After further investigation from ASA, it was also discovered that Colgate was conducting the survey over the phone and identifying as an independent market research company. Colgate failed to make it clear that they funded the research or that the information would be used in advertising.

V. Unsupported Numbers

This is where the Internet has really helped spread false statistics and lies. Who hasn’t seen a meme or two that looks official because it has statistics on it. But does this statement actually have well-researched facts to back it up? In many instances, no.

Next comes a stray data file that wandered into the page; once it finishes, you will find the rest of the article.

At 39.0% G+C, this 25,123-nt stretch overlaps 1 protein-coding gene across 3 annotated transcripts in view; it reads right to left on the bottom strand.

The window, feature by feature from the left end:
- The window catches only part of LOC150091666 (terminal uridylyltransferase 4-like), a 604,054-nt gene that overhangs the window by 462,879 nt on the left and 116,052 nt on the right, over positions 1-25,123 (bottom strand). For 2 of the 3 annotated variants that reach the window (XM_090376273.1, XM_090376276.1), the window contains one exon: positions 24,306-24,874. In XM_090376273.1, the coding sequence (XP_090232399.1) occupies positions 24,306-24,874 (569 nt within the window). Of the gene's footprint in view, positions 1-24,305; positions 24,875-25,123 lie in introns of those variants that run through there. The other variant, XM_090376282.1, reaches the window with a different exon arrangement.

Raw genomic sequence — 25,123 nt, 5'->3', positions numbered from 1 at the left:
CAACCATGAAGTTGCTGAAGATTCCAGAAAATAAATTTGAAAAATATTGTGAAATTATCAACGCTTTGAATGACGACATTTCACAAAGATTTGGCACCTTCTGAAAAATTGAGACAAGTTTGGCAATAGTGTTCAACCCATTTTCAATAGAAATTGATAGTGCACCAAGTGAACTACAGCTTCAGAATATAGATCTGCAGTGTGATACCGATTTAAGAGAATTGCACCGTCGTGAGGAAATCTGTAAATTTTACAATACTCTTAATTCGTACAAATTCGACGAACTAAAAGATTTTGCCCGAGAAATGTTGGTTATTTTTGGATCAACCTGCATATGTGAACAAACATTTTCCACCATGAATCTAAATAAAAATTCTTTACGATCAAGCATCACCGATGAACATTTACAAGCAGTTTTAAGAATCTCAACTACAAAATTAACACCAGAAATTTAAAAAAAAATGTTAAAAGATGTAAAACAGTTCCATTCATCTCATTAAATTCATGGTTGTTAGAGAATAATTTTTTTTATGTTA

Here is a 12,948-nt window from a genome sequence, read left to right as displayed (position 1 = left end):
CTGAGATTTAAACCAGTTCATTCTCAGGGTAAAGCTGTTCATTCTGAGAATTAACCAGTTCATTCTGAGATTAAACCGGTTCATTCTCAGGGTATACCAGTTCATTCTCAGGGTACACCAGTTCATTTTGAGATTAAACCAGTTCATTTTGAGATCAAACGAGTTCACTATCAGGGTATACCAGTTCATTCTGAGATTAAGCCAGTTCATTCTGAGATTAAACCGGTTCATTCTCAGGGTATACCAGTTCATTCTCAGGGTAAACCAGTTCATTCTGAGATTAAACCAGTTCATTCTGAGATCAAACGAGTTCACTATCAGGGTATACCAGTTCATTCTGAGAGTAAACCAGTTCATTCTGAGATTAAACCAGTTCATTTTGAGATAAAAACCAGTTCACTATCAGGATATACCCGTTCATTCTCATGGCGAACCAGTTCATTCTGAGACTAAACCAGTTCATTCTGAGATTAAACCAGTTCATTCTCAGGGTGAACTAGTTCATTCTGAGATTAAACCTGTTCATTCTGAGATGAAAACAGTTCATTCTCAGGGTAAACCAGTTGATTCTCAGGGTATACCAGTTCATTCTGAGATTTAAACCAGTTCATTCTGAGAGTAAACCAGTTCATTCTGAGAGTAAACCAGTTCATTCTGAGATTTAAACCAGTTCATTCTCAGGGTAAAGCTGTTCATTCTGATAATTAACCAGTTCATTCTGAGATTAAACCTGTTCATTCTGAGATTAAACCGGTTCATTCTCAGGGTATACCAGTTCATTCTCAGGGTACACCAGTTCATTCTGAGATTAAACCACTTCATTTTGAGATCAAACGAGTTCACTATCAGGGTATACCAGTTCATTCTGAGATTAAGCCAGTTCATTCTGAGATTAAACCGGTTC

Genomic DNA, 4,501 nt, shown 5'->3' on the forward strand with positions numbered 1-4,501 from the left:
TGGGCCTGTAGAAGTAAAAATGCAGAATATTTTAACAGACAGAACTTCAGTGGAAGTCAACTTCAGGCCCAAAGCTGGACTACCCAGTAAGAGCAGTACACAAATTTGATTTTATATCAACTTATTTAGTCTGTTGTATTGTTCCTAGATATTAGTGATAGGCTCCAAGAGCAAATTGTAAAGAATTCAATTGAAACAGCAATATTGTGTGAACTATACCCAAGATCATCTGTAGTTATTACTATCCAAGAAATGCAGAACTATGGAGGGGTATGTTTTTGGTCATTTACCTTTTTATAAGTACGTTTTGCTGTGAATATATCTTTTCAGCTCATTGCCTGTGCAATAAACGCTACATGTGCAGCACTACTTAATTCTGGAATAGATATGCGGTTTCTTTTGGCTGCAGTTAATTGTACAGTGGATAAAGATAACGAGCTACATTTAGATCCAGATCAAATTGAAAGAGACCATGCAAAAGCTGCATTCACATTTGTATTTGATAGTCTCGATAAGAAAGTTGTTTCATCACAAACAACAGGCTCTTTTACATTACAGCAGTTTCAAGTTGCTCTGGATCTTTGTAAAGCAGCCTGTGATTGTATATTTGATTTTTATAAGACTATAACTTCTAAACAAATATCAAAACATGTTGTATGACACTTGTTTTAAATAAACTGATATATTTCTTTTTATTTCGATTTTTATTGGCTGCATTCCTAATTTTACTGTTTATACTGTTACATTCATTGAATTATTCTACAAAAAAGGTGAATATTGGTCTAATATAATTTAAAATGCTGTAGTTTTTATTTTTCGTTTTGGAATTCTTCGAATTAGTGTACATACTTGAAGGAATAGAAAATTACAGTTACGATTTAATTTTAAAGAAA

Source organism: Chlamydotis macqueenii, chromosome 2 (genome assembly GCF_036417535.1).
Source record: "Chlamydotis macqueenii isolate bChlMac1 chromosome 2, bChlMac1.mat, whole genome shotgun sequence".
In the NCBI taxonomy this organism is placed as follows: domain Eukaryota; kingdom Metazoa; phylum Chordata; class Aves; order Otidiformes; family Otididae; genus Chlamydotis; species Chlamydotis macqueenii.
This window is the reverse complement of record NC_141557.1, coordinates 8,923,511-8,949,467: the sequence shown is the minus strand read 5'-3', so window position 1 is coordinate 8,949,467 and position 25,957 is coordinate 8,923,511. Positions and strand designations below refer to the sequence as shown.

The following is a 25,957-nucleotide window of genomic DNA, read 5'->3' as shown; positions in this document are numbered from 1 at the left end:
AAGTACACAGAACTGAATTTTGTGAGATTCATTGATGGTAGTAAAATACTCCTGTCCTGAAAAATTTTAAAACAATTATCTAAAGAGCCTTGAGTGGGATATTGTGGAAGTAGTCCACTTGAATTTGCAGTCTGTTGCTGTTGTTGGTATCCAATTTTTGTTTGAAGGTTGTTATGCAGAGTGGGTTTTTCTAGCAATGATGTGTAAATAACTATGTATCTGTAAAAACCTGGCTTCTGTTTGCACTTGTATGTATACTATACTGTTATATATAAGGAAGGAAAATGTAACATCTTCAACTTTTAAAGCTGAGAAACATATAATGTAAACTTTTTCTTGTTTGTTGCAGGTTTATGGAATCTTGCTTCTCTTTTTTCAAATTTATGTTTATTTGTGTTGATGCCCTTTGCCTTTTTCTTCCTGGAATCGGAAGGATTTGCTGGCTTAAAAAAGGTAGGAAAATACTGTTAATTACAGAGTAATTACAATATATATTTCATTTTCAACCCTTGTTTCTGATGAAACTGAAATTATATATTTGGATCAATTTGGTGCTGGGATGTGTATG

Our current president, Donald Trump, has been caught on multiple occasions tweeting or quoting statistics that are outright lies. While still just a potential presidential candidate, Trump tweeted some crime statistics in fall of 2015 that were quite inflammatory.

The tweet had an image of a man pointing a gun with his face covered by a bandana. The stats were labeled “USA Crime Statistics ~ 2015” and claimed to be delivered by the “Crime Statistics Bureau — San Francisco.” Here were the numbers:

Blacks Killed by Whites — 2%
Blacks Killed by Police — 1%
Whites Killed by Police — 3%
Whites Killed by Whites — 16%
Whites Killed by Blacks — 81%
Blacks Killed by Blacks — 97%

One can see why this is a powerful message, amid the tense political environment that has pushed Trump to the presidency and Black Lives Matter activists to the streets. But these numbers are pulled from thin air.